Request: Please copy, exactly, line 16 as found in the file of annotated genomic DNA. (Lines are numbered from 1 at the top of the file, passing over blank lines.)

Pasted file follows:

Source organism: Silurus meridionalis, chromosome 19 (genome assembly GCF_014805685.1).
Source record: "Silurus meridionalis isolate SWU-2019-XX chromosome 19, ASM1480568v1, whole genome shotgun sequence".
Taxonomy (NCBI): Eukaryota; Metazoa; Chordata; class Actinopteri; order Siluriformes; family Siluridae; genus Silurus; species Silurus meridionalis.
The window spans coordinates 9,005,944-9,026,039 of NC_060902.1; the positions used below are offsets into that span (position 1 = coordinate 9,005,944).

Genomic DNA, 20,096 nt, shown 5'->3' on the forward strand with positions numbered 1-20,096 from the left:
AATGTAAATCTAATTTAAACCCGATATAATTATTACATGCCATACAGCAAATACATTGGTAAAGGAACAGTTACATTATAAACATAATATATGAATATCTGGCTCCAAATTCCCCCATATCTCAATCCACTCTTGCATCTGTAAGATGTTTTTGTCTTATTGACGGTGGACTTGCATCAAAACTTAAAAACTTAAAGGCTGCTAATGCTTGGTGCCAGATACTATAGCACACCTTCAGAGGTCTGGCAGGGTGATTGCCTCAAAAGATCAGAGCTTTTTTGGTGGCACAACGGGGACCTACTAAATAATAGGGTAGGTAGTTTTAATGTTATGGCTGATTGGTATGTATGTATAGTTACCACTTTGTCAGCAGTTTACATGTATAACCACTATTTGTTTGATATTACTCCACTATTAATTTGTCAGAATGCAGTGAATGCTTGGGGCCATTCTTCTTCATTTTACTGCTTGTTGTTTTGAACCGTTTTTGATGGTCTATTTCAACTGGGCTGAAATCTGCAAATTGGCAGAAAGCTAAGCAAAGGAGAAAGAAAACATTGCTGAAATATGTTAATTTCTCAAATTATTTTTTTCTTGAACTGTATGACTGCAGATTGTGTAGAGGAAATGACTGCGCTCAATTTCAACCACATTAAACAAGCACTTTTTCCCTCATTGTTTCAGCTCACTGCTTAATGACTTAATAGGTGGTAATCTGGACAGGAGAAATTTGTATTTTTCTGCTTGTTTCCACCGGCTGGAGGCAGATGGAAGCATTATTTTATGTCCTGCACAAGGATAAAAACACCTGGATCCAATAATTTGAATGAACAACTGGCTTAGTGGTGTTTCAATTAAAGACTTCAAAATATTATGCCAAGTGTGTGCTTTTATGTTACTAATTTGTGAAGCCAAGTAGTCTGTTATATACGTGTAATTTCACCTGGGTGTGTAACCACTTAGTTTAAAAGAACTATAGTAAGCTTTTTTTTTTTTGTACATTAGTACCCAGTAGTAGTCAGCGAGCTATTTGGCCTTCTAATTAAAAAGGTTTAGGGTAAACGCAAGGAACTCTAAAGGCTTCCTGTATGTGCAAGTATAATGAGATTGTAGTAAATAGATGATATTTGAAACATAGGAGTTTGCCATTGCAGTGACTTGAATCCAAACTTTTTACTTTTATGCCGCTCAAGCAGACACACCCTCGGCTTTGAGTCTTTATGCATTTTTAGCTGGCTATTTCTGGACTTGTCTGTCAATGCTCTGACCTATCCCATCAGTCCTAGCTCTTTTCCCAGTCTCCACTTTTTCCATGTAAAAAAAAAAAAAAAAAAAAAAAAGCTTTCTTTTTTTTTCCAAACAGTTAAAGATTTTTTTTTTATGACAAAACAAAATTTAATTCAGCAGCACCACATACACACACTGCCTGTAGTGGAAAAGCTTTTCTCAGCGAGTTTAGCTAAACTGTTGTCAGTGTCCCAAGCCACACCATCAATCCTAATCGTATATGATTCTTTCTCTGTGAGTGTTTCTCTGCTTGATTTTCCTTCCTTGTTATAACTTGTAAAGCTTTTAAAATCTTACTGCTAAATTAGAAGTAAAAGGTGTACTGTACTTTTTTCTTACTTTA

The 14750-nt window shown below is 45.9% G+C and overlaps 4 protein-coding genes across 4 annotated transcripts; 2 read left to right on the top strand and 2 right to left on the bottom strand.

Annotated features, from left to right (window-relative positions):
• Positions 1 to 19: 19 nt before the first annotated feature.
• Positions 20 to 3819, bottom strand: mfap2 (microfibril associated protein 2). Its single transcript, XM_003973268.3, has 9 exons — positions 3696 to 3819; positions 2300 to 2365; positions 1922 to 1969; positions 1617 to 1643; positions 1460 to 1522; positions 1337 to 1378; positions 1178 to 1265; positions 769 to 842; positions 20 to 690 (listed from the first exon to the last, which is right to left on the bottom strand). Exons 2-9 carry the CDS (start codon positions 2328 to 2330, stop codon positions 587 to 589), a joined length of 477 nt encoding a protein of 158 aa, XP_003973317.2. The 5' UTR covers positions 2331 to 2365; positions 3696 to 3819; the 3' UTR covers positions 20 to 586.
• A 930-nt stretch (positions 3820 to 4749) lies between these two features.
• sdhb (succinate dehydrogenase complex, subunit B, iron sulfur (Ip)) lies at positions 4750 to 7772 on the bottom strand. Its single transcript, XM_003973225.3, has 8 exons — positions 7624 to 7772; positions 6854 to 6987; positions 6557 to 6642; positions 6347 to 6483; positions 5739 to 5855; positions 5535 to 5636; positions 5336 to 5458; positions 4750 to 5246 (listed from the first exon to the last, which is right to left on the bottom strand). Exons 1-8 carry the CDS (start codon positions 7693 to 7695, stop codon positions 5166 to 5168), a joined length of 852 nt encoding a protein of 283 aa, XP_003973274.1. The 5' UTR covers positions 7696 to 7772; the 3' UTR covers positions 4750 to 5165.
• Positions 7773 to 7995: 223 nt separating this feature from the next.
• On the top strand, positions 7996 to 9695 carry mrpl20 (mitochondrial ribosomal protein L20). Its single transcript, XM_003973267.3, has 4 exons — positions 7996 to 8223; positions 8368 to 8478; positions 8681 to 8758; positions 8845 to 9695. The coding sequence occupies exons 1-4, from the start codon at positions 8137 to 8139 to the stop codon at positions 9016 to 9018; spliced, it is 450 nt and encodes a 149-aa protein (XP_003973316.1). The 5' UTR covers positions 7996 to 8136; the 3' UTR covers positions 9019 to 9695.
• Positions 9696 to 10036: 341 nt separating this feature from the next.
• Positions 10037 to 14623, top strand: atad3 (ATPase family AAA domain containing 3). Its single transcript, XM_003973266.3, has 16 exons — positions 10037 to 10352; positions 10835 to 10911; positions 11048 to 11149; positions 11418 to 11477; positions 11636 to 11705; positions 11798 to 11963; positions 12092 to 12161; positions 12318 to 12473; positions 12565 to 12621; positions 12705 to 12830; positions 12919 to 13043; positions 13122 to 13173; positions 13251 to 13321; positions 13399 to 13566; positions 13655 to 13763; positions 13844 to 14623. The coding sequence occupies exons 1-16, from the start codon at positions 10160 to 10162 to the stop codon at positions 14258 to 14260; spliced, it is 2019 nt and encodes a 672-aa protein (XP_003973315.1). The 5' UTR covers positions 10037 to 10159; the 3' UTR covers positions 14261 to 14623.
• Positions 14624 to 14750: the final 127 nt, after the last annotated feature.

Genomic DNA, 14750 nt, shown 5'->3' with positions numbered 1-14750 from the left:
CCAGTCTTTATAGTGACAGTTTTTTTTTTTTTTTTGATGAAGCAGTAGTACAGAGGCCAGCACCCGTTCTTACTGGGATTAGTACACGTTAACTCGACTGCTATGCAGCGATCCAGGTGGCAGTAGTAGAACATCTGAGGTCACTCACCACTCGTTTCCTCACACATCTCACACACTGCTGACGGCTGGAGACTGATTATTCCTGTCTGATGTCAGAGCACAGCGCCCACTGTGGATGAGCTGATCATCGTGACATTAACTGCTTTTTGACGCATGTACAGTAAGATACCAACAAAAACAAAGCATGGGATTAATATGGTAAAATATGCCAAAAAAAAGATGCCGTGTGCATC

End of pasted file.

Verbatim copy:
• Positions 10037 to 14623, top strand: atad3 (ATPase family AAA domain containing 3). Its single transcript, XM_003973266.3, has 16 exons — positions 10037 to 10352; positions 10835 to 10911; positions 11048 to 11149; positions 11418 to 11477; positions 11636 to 11705; positions 11798 to 11963; positions 12092 to 12161; positions 12318 to 12473; positions 12565 to 12621; positions 12705 to 12830; positions 12919 to 13043; positions 13122 to 13173; positions 13251 to 13321; positions 13399 to 13566; positions 13655 to 13763; positions 13844 to 14623. The coding sequence occupies exons 1-16, from the start codon at positions 10160 to 10162 to the stop codon at positions 14258 to 14260; spliced, it is 2019 nt and encodes a 672-aa protein (XP_003973315.1). The 5' UTR covers positions 10037 to 10159; the 3' UTR covers positions 14261 to 14623.